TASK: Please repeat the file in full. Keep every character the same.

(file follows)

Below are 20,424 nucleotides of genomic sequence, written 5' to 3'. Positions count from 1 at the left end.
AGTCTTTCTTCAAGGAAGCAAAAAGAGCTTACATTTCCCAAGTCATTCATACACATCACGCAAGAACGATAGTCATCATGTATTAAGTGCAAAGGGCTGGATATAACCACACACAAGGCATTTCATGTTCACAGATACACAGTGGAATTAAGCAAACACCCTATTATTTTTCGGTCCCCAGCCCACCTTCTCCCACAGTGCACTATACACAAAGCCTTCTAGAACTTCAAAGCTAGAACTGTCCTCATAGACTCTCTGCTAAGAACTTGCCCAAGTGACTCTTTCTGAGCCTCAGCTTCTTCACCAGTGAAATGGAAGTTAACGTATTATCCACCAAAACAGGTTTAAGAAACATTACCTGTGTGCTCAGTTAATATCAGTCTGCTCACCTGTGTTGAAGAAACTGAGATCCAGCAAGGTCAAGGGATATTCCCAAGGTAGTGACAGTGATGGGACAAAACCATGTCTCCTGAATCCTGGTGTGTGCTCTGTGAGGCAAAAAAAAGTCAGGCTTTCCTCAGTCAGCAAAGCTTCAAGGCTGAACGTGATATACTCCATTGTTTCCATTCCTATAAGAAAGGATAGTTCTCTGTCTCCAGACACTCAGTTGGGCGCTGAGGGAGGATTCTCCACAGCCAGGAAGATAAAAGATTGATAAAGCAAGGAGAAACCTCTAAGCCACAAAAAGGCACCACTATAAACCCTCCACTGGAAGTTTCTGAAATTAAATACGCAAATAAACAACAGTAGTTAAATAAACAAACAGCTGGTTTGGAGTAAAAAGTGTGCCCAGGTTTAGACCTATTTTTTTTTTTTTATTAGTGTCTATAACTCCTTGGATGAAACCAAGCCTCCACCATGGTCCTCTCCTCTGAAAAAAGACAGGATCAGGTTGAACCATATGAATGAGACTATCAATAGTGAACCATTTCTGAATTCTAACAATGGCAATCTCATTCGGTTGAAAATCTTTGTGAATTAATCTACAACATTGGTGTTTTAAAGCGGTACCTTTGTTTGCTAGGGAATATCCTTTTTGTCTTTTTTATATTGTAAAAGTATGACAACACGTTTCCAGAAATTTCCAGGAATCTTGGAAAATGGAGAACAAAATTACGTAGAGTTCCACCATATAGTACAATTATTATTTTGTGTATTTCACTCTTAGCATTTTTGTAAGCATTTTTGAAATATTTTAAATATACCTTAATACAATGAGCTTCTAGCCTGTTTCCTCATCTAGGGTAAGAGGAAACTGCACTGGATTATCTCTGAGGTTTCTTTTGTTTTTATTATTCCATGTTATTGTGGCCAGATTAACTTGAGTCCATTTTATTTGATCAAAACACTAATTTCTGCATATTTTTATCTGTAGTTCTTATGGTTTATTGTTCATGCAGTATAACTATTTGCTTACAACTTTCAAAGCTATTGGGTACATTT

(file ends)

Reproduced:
Below are 20,424 nucleotides of genomic sequence, written 5' to 3'. Positions count from 1 at the left end.
AGTCTTTCTTCAAGGAAGCAAAAAGAGCTTACATTTCCCAAGTCATTCATACACATCACGCAAGAACGATAGTCATCATGTATTAAGTGCAAAGGGCTGGATATAACCACACACAAGGCATTTCATGTTCACAGATACACAGTGGAATTAAGCAAACACCCTATTATTTTTCGGTCCCCAGCCCACCTTCTCCCACAGTGCACTATACACAAAGCCTTCTAGAACTTCAAAGCTAGAACTGTCCTCATAGACTCTCTGCTAAGAACTTGCCCAAGTGACTCTTTCTGAGCCTCAGCTTCTTCACCAGTGAAATGGAAGTTAACGTATTATCCACCAAAACAGGTTTAAGAAACATTACCTGTGTGCTCAGTTAATATCAGTCTGCTCACCTGTGTTGAAGAAACTGAGATCCAGCAAGGTCAAGGGATATTCCCAAGGTAGTGACAGTGATGGGACAAAACCATGTCTCCTGAATCCTGGTGTGTGCTCTGTGAGGCAAAAAAAAGTCAGGCTTTCCTCAGTCAGCAAAGCTTCAAGGCTGAACGTGATATACTCCATTGTTTCCATTCCTATAAGAAAGGATAGTTCTCTGTCTCCAGACACTCAGTTGGGCGCTGAGGGAGGATTCTCCACAGCCAGGAAGATAAAAGATTGATAAAGCAAGGAGAAACCTCTAAGCCACAAAAAGGCACCACTATAAACCCTCCACTGGAAGTTTCTGAAATTAAATACGCAAATAAACAACAGTAGTTAAATAAACAAACAGCTGGTTTGGAGTAAAAAGTGTGCCCAGGTTTAGACCTATTTTTTTTTTTTTATTAGTGTCTATAACTCCTTGGATGAAACCAAGCCTCCACCATGGTCCTCTCCTCTGAAAAAAGACAGGATCAGGTTGAACCATATGAATGAGACTATCAATAGTGAACCATTTCTGAATTCTAACAATGGCAATCTCATTCGGTTGAAAATCTTTGTGAATTAATCTACAACATTGGTGTTTTAAAGCGGTACCTTTGTTTGCTAGGGAATATCCTTTTTGTCTTTTTTATATTGTAAAAGTATGACAACACGTTTCCAGAAATTTCCAGGAATCTTGGAAAATGGAGAACAAAATTACGTAGAGTTCCACCATATAGTACAATTATTATTTTGTGTATTTCACTCTTAGCATTTTTGTAAGCATTTTTGAAATATTTTAAATATACCTTAATACAATGAGCTTCTAGCCTGTTTCCTCATCTAGGGTAAGAGGAAACTGCACTGGATTATCTCTGAGGTTTCTTTTGTTTTTATTATTCCATGTTATTGTGGCCAGATTAACTTGAGTCCATTTTATTTGATCAAAACACTAATTTCTGCATATTTTTATCTGTAGTTCTTATGGTTTATTGTTCATGCAGTATAACTATTTGCTTACAACTTTCAAAGCTATTGGGTACATTT